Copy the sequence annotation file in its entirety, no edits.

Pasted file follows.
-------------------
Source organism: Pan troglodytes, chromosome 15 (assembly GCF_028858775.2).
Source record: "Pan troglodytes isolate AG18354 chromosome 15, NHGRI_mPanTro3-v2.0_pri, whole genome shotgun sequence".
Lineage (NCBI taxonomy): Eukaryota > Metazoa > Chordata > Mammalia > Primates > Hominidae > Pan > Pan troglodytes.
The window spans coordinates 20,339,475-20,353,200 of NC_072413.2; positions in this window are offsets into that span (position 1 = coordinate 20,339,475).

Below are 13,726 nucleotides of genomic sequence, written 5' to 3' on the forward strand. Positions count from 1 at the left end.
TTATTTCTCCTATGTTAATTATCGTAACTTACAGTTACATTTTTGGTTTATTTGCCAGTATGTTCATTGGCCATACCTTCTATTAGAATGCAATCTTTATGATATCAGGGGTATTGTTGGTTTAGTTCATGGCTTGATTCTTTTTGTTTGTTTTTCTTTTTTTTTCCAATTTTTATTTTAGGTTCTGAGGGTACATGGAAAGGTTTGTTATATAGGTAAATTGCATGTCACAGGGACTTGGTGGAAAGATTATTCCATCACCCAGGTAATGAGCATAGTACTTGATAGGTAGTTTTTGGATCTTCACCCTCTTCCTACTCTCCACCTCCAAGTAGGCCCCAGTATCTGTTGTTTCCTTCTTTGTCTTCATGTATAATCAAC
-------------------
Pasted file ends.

Source organism: Pan troglodytes, chromosome 15 (assembly GCF_028858775.2).
Source record: "Pan troglodytes isolate AG18354 chromosome 15, NHGRI_mPanTro3-v2.0_pri, whole genome shotgun sequence".
Lineage (NCBI taxonomy): Eukaryota > Metazoa > Chordata > Mammalia > Primates > Hominidae > Pan > Pan troglodytes.
The window spans coordinates 20,339,475-20,353,200 of NC_072413.2; positions in this window are offsets into that span (position 1 = coordinate 20,339,475).

Below are 13,726 nucleotides of genomic sequence, written 5' to 3' on the forward strand. Positions count from 1 at the left end.
TTATTTCTCCTATGTTAATTATCGTAACTTACAGTTACATTTTTGGTTTATTTGCCAGTATGTTCATTGGCCATACCTTCTATTAGAATGCAATCTTTATGATATCAGGGGTATTGTTGGTTTAGTTCATGGCTTGATTCTTTTTGTTTGTTTTTCTTTTTTTTTCCAATTTTTATTTTAGGTTCTGAGGGTACATGGAAAGGTTTGTTATATAGGTAAATTGCATGTCACAGGGACTTGGTGGAAAGATTATTCCATCACCCAGGTAATGAGCATAGTACTTGATAGGTAGTTTTTGGATCTTCACCCTCTTCCTACTCTCCACCTCCAAGTAGGCCCCAGTATCTGTTGTTTCCTTCTTTGTCTTCATGTATAATCAAC